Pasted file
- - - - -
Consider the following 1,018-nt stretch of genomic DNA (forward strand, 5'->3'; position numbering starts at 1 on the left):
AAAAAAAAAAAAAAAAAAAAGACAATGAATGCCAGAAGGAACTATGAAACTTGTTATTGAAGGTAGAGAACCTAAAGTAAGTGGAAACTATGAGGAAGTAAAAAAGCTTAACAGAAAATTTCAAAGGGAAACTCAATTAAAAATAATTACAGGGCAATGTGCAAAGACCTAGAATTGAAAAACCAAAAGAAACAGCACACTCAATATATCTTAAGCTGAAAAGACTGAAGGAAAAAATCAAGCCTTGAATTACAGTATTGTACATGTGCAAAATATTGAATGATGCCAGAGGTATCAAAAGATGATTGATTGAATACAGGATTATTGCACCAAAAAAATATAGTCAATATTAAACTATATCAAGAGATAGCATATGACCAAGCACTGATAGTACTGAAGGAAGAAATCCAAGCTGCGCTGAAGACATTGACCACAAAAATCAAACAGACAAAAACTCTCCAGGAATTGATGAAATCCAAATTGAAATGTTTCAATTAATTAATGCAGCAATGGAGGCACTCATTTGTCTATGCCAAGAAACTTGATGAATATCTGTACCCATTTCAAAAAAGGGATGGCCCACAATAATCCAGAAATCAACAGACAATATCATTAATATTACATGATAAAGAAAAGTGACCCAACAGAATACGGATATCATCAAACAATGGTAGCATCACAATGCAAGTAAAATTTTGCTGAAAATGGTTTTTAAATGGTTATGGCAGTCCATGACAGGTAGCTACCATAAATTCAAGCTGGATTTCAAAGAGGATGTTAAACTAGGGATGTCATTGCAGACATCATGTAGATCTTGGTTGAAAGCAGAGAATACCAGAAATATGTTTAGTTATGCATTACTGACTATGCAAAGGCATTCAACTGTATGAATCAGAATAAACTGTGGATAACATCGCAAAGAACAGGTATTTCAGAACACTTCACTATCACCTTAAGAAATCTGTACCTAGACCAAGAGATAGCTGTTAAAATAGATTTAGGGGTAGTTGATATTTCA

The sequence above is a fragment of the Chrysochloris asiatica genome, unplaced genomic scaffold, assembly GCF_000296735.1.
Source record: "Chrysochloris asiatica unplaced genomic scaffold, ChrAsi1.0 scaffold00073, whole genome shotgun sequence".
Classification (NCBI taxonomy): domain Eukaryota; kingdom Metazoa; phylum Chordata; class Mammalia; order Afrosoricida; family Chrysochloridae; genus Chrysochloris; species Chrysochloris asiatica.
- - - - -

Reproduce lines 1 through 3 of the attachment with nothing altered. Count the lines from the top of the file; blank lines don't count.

Consider the following 1,018-nt stretch of genomic DNA (forward strand, 5'->3'; position numbering starts at 1 on the left):
AAAAAAAAAAAAAAAAAAAAGACAATGAATGCCAGAAGGAACTATGAAACTTGTTATTGAAGGTAGAGAACCTAAAGTAAGTGGAAACTATGAGGAAGTAAAAAAGCTTAACAGAAAATTTCAAAGGGAAACTCAATTAAAAATAATTACAGGGCAATGTGCAAAGACCTAGAATTGAAAAACCAAAAGAAACAGCACACTCAATATATCTTAAGCTGAAAAGACTGAAGGAAAAAATCAAGCCTTGAATTACAGTATTGTACATGTGCAAAATATTGAATGATGCCAGAGGTATCAAAAGATGATTGATTGAATACAGGATTATTGCACCAAAAAAATATAGTCAATATTAAACTATATCAAGAGATAGCATATGACCAAGCACTGATAGTACTGAAGGAAGAAATCCAAGCTGCGCTGAAGACATTGACCACAAAAATCAAACAGACAAAAACTCTCCAGGAATTGATGAAATCCAAATTGAAATGTTTCAATTAATTAATGCAGCAATGGAGGCACTCATTTGTCTATGCCAAGAAACTTGATGAATATCTGTACCCATTTCAAAAAAGGGATGGCCCACAATAATCCAGAAATCAACAGACAATATCATTAATATTACATGATAAAGAAAAGTGACCCAACAGAATACGGATATCATCAAACAATGGTAGCATCACAATGCAAGTAAAATTTTGCTGAAAATGGTTTTTAAATGGTTATGGCAGTCCATGACAGGTAGCTACCATAAATTCAAGCTGGATTTCAAAGAGGATGTTAAACTAGGGATGTCATTGCAGACATCATGTAGATCTTGGTTGAAAGCAGAGAATACCAGAAATATGTTTAGTTATGCATTACTGACTATGCAAAGGCATTCAACTGTATGAATCAGAATAAACTGTGGATAACATCGCAAAGAACAGGTATTTCAGAACACTTCACTATCACCTTAAGAAATCTGTACCTAGACCAAGAGATAGCTGTTAAAATAGATTTAGGGGTAGTTGATATTTCA

The sequence above is a fragment of the Chrysochloris asiatica genome, unplaced genomic scaffold, assembly GCF_000296735.1.